A meta-analysis published in the Archives of Internal Medicine demonstrates that coffee consumption may be associated with a reduction in the risk of type 2 diabetes.
Analysis of data from a cohort of 457,992 showed an inverse relationship between coffee consumption and subsequent risk of diabetes, such that every additional cup of coffee consumed in a day was associated with a 7% reduction in the excess risk of diabetes relative risk, after adjustment for potential confounders.
These new findings are particularly important as type 2 diabetes is the most common of the two main types of diabetes and accounts for between 85 and 95% of all people with diabetes. There are currently over 2.5 million people with diabetes in the UK.
Dr Euan Paul, Executive Director of the British Coffee Association, commented, "This large scientific evaluation adds to the overwhelming weight of evidence which demonstrates that moderate coffee consumption of four to five cups per day is safe and may even confer certain health benefits.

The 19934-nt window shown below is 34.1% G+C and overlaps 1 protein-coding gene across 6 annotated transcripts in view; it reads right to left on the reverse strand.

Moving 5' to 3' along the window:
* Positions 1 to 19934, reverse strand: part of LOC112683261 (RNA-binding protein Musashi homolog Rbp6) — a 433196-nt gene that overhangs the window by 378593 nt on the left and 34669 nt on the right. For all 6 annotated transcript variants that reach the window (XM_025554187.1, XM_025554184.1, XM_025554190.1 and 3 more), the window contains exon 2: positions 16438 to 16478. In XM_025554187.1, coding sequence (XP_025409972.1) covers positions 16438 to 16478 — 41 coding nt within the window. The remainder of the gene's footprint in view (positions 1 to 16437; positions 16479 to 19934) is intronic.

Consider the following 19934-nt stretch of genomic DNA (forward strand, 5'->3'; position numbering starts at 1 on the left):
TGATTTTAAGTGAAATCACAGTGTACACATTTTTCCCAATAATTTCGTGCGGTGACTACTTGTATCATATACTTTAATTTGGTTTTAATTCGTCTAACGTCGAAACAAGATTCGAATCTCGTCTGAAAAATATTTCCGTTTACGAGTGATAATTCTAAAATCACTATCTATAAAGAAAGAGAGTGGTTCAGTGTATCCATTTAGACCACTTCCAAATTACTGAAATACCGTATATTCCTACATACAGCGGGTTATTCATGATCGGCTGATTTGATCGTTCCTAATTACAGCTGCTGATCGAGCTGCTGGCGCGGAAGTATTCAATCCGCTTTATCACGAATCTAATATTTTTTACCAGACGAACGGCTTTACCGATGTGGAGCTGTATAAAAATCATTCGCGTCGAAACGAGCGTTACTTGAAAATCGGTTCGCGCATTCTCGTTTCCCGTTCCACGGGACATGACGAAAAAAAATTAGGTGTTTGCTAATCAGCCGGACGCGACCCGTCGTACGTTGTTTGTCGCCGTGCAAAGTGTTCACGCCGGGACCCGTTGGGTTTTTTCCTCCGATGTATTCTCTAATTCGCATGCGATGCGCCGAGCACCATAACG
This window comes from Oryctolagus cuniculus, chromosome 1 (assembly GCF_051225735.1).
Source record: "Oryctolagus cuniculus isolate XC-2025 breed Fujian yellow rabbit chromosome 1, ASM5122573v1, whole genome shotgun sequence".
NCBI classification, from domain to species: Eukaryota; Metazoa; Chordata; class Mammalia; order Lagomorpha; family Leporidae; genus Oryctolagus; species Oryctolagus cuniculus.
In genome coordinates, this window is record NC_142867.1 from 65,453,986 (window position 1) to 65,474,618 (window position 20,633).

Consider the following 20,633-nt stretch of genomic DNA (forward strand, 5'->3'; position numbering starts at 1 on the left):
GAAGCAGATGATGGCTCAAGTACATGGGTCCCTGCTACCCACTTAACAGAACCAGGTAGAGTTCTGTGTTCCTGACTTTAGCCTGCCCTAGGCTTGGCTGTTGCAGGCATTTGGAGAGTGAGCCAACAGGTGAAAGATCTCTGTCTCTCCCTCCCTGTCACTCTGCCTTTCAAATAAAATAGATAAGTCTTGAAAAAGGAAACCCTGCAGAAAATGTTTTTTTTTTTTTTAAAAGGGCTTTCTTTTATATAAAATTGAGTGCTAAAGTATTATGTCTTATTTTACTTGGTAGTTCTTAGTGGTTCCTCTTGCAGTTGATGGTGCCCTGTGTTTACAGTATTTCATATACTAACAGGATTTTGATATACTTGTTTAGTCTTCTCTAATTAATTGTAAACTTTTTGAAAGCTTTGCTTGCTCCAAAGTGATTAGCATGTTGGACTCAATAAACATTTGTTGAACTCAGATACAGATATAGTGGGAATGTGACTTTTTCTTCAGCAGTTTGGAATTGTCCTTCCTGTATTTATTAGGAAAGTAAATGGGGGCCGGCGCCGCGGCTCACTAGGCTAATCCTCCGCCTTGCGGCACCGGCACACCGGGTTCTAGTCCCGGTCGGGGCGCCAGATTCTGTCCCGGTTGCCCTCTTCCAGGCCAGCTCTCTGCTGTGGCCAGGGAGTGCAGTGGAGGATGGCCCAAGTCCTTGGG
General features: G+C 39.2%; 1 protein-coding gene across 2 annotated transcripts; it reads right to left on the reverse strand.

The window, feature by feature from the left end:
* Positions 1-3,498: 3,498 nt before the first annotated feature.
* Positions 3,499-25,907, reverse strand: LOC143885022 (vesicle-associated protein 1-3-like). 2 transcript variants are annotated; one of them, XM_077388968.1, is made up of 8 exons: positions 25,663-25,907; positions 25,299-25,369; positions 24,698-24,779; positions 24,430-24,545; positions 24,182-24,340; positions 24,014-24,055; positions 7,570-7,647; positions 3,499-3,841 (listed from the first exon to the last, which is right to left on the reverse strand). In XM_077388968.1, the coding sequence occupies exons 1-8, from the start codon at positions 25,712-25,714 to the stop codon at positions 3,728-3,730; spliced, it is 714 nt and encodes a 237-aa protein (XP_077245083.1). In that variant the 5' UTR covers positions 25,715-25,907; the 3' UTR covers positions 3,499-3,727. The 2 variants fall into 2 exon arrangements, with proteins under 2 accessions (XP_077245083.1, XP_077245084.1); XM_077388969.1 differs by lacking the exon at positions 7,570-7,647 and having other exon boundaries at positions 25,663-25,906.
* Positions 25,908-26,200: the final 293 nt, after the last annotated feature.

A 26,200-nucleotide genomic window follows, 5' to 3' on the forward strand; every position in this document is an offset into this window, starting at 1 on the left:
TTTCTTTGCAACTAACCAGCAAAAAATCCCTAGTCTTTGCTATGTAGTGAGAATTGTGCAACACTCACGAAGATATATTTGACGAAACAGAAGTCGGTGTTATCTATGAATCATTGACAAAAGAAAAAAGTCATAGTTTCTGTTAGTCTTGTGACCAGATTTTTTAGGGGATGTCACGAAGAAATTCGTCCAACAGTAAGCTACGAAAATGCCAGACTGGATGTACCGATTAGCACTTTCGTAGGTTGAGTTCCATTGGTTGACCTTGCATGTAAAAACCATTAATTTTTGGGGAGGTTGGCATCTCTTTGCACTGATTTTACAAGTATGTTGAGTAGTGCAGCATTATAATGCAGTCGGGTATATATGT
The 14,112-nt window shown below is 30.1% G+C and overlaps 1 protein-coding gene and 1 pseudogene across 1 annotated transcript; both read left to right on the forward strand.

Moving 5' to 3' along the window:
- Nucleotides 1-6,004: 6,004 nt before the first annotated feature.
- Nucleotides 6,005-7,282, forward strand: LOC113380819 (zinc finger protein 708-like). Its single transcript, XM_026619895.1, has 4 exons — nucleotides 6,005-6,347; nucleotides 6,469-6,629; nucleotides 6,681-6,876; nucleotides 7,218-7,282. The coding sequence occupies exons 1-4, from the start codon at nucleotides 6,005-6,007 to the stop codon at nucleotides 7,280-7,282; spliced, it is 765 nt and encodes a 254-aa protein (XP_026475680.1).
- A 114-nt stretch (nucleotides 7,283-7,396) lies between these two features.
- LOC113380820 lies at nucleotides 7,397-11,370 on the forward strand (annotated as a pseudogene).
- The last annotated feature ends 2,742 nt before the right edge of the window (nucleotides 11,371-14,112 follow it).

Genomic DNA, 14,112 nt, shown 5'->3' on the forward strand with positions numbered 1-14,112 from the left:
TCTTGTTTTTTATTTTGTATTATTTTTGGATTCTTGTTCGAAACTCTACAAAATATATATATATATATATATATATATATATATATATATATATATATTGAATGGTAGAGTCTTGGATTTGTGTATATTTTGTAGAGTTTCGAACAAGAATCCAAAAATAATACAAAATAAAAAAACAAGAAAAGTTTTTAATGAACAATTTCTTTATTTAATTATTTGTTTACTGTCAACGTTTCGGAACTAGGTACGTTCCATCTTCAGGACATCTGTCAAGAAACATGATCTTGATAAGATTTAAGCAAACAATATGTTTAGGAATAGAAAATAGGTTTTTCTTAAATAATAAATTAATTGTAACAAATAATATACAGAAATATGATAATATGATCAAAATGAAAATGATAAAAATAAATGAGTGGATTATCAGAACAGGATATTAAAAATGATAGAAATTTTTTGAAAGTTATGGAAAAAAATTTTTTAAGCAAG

"This evaluation builds on sound research in this area which has demonstrated that coffee drinking may protect against the onset of type 2 diabetes. At this stage these results do need to be supported by further research to determine the mechanism of action before any possible implications for public health and clinical practice can be considered, however the results are very encouraging."
This meta-analysis builds on important research from Van Dieren et al, a prospective cohort study recently published in Diabetologia, which demonstrated that consumption of at least three cups of coffee or tea (regardless of the levels of caffeine content) per day reduced the risk of type 2 diabetes by approximately 42%.